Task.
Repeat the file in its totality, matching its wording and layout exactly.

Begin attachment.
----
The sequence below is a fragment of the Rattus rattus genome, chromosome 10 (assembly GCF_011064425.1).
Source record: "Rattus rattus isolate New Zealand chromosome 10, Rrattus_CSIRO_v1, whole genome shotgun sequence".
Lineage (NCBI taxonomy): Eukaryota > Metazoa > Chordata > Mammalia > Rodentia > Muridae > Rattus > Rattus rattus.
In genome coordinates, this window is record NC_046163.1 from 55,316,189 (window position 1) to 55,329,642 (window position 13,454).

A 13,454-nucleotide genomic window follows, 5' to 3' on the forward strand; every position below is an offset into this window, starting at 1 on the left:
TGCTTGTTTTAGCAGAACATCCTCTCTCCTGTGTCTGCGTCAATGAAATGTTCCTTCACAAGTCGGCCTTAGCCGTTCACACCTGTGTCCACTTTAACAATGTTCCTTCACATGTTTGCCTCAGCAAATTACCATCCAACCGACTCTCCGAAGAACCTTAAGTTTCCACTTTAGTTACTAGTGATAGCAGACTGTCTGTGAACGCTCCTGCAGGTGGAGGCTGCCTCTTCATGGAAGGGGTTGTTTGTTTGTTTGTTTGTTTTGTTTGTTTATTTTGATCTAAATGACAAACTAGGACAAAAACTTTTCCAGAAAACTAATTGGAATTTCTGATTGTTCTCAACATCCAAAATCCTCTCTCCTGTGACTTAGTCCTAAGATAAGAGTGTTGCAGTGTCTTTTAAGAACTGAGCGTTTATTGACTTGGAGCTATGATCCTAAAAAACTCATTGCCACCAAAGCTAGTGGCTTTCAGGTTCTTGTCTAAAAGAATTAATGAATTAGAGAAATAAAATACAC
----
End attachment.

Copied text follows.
The sequence below is a fragment of the Rattus rattus genome, chromosome 10 (assembly GCF_011064425.1).
Source record: "Rattus rattus isolate New Zealand chromosome 10, Rrattus_CSIRO_v1, whole genome shotgun sequence".
Lineage (NCBI taxonomy): Eukaryota > Metazoa > Chordata > Mammalia > Rodentia > Muridae > Rattus > Rattus rattus.
In genome coordinates, this window is record NC_046163.1 from 55,316,189 (window position 1) to 55,329,642 (window position 13,454).

A 13,454-nucleotide genomic window follows, 5' to 3' on the forward strand; every position below is an offset into this window, starting at 1 on the left:
TGCTTGTTTTAGCAGAACATCCTCTCTCCTGTGTCTGCGTCAATGAAATGTTCCTTCACAAGTCGGCCTTAGCCGTTCACACCTGTGTCCACTTTAACAATGTTCCTTCACATGTTTGCCTCAGCAAATTACCATCCAACCGACTCTCCGAAGAACCTTAAGTTTCCACTTTAGTTACTAGTGATAGCAGACTGTCTGTGAACGCTCCTGCAGGTGGAGGCTGCCTCTTCATGGAAGGGGTTGTTTGTTTGTTTGTTTGTTTTGTTTGTTTATTTTGATCTAAATGACAAACTAGGACAAAAACTTTTCCAGAAAACTAATTGGAATTTCTGATTGTTCTCAACATCCAAAATCCTCTCTCCTGTGACTTAGTCCTAAGATAAGAGTGTTGCAGTGTCTTTTAAGAACTGAGCGTTTATTGACTTGGAGCTATGATCCTAAAAAACTCATTGCCACCAAAGCTAGTGGCTTTCAGGTTCTTGTCTAAAAGAATTAATGAATTAGAGAAATAAAATACAC